In another twist involving the public protector’s office‚ the Minister of Co-operative Governance an.
Good news for overburdened consumers - the Competition Commission has taken steps to significantly reduce the fees banks charge their customers.
Yesterday the commission issued recommendations after an enquiry into the pricing practices of the country's banks.
The commission recommended that banks should cap the price charged for processing rejected debit orders at just R5 per dishonoured debit order.
Currently, the price charged for a rejected debit order on, for example an Absa Mzansi account, is R30.
Jan Mahlangu of the Financial Sector Campaign Coalition (which includes the Congress of South African Trade Unions) applauded the proposed cap on penalty fees: "A difference of R25 is a lot of money to someone with an Mzansi account. At the time we made our submissions we were very critical of banks charging poor people. This is something that we welcome."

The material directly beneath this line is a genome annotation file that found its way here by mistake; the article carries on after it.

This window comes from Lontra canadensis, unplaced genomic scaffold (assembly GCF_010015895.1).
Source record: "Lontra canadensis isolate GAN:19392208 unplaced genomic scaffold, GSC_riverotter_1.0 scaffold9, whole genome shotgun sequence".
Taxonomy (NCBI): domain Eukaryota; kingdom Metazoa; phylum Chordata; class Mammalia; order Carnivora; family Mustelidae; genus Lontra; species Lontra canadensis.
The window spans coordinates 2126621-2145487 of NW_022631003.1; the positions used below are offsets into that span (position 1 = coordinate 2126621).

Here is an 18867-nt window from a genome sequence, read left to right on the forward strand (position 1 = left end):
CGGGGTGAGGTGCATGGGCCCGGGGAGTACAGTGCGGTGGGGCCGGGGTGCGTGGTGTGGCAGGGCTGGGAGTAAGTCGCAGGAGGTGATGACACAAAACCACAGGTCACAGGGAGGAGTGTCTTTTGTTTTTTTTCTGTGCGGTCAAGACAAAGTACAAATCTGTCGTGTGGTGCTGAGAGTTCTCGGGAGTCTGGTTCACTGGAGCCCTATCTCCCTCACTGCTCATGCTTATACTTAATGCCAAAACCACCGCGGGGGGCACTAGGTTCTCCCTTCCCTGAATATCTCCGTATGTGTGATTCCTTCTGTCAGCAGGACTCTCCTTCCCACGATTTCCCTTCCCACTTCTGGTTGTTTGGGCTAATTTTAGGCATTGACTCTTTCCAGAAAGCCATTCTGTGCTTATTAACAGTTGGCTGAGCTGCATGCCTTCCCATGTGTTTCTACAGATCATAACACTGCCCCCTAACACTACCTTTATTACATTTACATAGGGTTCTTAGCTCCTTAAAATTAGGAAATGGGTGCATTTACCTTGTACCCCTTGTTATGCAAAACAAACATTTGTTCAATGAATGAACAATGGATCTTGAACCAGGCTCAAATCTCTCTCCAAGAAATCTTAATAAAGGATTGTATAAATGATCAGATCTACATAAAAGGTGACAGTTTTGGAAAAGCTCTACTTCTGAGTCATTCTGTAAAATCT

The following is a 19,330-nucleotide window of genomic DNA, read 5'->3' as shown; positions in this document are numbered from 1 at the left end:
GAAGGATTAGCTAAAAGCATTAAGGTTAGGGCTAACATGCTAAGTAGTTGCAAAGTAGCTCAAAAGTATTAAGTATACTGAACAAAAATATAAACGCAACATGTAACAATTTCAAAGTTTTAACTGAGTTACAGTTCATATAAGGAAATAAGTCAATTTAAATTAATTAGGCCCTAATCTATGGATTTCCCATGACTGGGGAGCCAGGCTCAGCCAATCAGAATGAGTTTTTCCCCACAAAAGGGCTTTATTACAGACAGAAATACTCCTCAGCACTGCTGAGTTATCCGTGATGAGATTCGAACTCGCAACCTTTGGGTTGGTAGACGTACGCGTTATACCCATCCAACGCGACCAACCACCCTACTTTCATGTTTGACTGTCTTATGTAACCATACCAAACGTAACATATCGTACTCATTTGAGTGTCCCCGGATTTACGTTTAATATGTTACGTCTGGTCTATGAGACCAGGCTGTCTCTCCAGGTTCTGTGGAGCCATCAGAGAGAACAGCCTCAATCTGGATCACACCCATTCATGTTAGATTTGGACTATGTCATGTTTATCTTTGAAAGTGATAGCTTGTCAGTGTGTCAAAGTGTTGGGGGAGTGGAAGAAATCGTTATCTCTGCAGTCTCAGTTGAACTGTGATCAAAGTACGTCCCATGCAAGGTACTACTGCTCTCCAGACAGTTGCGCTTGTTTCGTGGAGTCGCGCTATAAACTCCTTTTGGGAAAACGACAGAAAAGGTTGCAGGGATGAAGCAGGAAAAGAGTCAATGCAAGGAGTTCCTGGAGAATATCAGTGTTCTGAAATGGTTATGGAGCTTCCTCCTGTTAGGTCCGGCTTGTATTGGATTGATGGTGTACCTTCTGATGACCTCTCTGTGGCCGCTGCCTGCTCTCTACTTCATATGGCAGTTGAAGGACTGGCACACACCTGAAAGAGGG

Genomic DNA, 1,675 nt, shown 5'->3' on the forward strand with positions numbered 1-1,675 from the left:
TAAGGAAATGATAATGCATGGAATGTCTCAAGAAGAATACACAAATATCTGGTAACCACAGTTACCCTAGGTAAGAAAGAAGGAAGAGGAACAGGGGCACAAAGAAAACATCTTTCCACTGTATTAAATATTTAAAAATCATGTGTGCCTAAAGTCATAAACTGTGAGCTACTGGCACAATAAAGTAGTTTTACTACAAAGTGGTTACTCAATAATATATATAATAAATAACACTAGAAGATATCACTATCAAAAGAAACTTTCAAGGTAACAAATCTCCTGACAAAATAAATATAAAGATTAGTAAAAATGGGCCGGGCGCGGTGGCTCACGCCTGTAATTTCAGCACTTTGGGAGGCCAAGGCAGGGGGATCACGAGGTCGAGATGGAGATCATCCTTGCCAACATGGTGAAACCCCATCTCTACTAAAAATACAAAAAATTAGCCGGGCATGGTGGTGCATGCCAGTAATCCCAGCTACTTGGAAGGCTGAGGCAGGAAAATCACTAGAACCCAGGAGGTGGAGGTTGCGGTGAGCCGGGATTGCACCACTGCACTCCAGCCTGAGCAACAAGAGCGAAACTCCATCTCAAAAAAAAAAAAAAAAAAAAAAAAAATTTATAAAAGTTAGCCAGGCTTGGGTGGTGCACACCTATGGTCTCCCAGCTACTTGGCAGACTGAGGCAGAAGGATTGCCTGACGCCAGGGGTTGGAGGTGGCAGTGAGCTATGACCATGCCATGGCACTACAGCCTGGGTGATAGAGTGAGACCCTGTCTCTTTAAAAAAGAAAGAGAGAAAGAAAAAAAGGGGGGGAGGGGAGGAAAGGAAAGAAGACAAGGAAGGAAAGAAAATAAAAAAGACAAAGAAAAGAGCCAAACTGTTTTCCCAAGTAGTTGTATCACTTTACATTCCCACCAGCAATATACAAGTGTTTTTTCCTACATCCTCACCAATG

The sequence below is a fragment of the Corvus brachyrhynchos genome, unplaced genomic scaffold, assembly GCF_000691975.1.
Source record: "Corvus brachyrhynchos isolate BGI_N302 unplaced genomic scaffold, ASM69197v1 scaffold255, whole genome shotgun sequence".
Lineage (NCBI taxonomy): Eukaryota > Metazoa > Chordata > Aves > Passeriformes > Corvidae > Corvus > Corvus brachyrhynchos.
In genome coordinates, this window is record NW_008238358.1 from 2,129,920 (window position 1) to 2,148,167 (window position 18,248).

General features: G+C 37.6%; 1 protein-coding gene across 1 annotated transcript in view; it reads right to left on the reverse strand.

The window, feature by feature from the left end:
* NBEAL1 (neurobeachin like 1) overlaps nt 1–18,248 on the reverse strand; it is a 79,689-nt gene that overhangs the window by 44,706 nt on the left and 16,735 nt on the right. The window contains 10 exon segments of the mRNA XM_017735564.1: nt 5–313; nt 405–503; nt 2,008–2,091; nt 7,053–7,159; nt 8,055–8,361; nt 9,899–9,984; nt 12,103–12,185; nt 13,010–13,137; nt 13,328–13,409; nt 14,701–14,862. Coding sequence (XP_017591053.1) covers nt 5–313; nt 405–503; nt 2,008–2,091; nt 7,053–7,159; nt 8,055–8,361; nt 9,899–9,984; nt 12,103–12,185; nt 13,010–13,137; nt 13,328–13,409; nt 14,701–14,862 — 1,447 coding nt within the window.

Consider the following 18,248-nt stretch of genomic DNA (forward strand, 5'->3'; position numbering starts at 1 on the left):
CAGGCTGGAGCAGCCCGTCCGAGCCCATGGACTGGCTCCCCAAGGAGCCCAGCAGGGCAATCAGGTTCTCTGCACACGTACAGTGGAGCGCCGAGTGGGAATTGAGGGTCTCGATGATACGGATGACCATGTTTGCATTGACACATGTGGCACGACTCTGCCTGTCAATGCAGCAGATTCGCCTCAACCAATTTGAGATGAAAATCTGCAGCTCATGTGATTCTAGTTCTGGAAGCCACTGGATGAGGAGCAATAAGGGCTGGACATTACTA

Black Sash national director Marcella Naidoo agreed: "It is certainly a step in the right direction and it puts a bit more money in the consumers' pockets so they can deal with other increases in food prices and fuel prices."
Interbank fees which are charged when a customer uses an ATM which is not the customer's own bank's ATM, are currently agreed upon between the banks and have been "sheltered from competition", the commission found.
It found that the customer was charged a higher fee - a substantial part of which is kept by the issuing bank - even though it had not provided the service.
The commission said this fee must be replaced by the ATM service provider charging the customer directly.